Taishan – Part 2

The day was spectacular, the sky was clear, the sun was warming us at the top of the mountain, but it was time to go back. I don’t know exactly how much time we spent there, but it gave us time to get some rest, explore, eat and take pictures. I saw that not far from the stairs we climbed there was a cable car, I swear I tried to convince my group to go for a more peaceful descent, but if there’s something Chinese don’t like, it’s spending money and that was exactly the answer they gave: “Going down is easy, paying for the cable car is throwing money away”. My legs didn’t agree, but part of me wanted to believe them.

As we approached the staircase, we noticed that people were going down using the sides of it, holding onto the handrail, when there was one, or chains. The steps were so steep and uneven that any oversight was sure to fall. The problem was getting to stop falling, unlike many stairs, there were no resting spaces for people to rest, or stop falling.

Nobody dared to take a picture, the breaks occurred only to analyze the best way to face the next group of steps ahead, the few who tried to risk going down in the middle of the staircase gave up not long after. I kept wondering, what was I still doing there.

I had climbed those same stairs, they couldn’t have changed so much overnight. Despite the initial tension, over time the stairs became a little more accessible and we were able to continue more safely. But the legs that were already tired began to feel the physical effort much faster. I found a bamboo cane, probably from someone who gave up on the way, and the feeling was better than finding money on the floor. My descent became a little more comfortable and shortly after I noticed that two other Chinese in my group had also found a cane like that for themselves.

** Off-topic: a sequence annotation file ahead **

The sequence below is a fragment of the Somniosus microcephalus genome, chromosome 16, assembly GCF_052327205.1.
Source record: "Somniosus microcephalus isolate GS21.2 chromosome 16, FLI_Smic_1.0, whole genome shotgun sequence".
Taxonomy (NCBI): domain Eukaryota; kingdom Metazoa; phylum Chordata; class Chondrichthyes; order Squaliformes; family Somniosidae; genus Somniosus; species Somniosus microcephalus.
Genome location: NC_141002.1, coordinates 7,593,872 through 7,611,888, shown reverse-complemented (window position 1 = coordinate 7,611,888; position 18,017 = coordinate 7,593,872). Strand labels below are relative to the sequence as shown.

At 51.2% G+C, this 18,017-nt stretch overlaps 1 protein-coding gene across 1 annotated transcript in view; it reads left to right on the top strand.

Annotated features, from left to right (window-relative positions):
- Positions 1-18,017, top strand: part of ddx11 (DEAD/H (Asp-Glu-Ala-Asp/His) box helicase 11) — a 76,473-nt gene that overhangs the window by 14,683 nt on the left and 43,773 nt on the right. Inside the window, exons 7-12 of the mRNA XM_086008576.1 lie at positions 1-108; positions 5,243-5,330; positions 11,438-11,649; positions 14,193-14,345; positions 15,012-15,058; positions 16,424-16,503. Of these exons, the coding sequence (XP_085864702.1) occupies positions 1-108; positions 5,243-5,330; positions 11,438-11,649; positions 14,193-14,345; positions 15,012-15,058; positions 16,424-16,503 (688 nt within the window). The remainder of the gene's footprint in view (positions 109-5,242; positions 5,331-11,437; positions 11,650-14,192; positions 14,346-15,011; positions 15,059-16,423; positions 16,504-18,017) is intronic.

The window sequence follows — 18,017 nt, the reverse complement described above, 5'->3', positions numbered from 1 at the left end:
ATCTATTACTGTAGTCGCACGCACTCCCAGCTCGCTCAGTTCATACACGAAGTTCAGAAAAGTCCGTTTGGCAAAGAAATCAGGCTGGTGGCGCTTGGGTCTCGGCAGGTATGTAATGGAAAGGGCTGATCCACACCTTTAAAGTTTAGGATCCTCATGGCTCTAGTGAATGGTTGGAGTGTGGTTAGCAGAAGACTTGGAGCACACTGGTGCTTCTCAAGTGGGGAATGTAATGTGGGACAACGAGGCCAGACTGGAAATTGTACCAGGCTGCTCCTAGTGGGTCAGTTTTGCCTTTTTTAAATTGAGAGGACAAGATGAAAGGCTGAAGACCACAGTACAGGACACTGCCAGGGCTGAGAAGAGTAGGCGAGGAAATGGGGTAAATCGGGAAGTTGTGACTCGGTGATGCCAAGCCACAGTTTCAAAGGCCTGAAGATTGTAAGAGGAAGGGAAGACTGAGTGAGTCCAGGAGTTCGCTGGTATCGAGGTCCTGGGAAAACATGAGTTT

It’s interesting how lighting can completely change your perspective about a place. Despite the pain, it was impossible not to be amazed by the landscape. We could see the mountain better, there were some carved stones in Chinese, the nature around the mountain and the staircase itself, which had definitely been built before the profession of engineering existed. I’m sure if we had tried to climb the mountain during the day I wouldn’t have been able to, because looking at the stairs my motivation would have left me with my legs.

Even though I felt humiliated by the children who had fun going up and down and by the Chinese who carried heavy boxes with products that would be traded on the top of the mountain, I managed to get down. Even though the last half hour cost me a lot of my emotional control to not give up due to the pain and fatigue. 

We believed that in one hour we would make it down the mountain, it took us three. As we approached the place where we’d met the man the night before, trembling legs and tired expression, I not only related to him, as I also felt my body was very close to having the same reaction. If before we were uncomfortable by the people’s expression descending at the beginning of our climb, now the role had reversed and we were scaring everyone who crossed our path to those stairs.

The most difficult and rewarding part of the trip was over, we all arrived tired but alive, at least that’s what we imagined. 

Remember that all that will be reported from now on were actions taken by young people, people who have a much greater tolerance for discomfort and the unknown, in addition to tired people, who already lacked reason.

We took a regular city bus to the train station as the taxis there did not want to use the meter and charged an excessive amount for the ride. We arrived at the station and there were no more tickets for that day. 

But Tassia, why didn’t you buy a return ticket sooner? I wasn’t responsible for the tickets, they assured me there would be no problems, as we weren’t sure how long it would take to go up and down the mountain, they didn’t want to risk missing the train. I didn’t know, and still don’t know, how the ticket exchange process works in the case of slow trains.

Moving on. There were no more tickets for that day, there was an option to take different trains and it would cost around 600 RMB ( $94,11), considering we paid 68 RMB ($10,67) for the one-way ticket, no one was willing to pay almost 10 times more on the way back, but there was a small catch, I had to work the next day and I wasn’t willing to miss a day of work.